Friday, January 05, 2007

The Chesapeake Bay Cleanup Isn't Going So Well

No one has ever said that restoring an estuary in a heavily urbanized region would be easy. But maybe it’s harder than we think. The folks responsible for cleaning up Chesapeake Bay are failing miserably, and yesterday they acknowledged it at a meeting the Washington Post covered:

The multibillion-dollar cleanup of the Chesapeake Bay, which government officials had pledged would succeed by 2010, will likely miss that deadline by a wide margin -- and, at the current pace, might drag on for decades more, an Environmental Protection Agency official acknowledged yesterday.

Rich Batiuk, an associate director of the EPA's Chesapeake Bay Program, made that projection at a meeting of the Chesapeake Bay Commission, an advisory group that includes state officials from Maryland, Virginia and Pennsylvania.

His talk was a blunt, and public, admission of something that the EPA had conceded in an agency report last year. A pledge to "save the bay," made six years ago in the so-called Chesapeake 2000 Agreement, is falling drastically short. "If we go at the current rate that we're doing, we're talking about restoring the Chesapeake decades from now, a generation or two," Batiuk said.

You may remember, from reading this, that in 1987 the Chesapeake Bay Program set a nitrogen reduction goal of 40 percent by 2001; but when 2001 rolled around, the actual nitrogen reduction was just 17 percent. That resulted in a new goal and a new promise, and they’re not meeting those either.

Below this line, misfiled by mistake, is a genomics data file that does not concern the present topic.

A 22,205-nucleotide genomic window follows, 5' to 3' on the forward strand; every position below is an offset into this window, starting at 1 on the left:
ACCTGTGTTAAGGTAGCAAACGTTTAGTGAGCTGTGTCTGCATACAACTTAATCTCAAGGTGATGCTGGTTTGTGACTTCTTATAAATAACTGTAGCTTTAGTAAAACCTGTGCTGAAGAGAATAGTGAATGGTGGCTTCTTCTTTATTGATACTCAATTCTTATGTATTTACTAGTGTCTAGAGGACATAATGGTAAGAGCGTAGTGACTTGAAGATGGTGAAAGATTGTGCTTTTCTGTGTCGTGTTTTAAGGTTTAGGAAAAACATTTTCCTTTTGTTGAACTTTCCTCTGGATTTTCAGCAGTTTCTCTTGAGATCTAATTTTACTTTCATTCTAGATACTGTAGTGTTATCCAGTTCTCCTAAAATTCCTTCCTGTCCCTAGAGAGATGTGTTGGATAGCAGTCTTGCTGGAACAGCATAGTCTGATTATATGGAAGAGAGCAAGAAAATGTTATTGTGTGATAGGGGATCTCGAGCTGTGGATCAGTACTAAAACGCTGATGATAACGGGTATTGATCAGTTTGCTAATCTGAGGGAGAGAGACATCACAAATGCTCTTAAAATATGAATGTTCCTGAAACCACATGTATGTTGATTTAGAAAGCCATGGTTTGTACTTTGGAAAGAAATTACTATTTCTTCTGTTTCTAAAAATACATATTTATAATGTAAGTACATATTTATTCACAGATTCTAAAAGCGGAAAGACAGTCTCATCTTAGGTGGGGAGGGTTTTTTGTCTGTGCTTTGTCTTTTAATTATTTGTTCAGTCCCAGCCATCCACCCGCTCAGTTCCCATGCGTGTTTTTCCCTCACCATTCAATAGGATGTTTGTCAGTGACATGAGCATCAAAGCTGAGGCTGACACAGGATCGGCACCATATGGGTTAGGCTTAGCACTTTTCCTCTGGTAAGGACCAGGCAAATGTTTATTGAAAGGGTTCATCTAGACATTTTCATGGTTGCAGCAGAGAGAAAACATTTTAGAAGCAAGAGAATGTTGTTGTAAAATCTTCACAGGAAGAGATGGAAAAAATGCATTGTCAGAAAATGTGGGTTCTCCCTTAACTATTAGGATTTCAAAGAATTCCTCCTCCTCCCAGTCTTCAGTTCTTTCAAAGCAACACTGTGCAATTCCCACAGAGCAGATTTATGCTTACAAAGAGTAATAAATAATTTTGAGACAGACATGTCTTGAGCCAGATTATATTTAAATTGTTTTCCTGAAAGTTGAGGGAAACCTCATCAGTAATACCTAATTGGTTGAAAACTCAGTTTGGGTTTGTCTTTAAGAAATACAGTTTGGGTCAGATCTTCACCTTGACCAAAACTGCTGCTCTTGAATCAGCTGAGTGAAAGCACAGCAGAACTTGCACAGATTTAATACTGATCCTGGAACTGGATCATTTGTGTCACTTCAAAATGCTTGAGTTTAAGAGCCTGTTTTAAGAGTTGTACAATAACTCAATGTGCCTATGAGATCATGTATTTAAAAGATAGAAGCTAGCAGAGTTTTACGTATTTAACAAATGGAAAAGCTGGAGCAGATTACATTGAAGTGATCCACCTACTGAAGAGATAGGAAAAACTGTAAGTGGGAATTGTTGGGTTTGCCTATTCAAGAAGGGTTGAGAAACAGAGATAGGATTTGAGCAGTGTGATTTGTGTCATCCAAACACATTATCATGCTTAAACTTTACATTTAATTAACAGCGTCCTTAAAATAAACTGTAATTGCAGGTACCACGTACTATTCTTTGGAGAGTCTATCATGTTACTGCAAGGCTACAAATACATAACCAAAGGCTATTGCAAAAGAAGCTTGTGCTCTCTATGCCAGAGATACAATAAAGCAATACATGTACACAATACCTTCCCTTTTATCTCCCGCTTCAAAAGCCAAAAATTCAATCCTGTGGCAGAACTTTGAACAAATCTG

Batiuk's assessment was not news to many environmentalists, who have said for years that roads and suburbs in the watershed were growing too fast and that cleanup efforts at farms and sewage plants were moving too slowly for the deadline to be met.

Some of them said yesterday that they were heartened that the EPA was admitting the shortfall but wished the acknowledgment had come sooner.

"Duh," said Roy Hoagland, a vice president of the Chesapeake Bay Foundation, after hearing Batiuk's talk in Annapolis. "We've been arguing for at least four years that in order to reach those goals, they need to accelerate implementation [of cleanup efforts]. . . . That is not new information."



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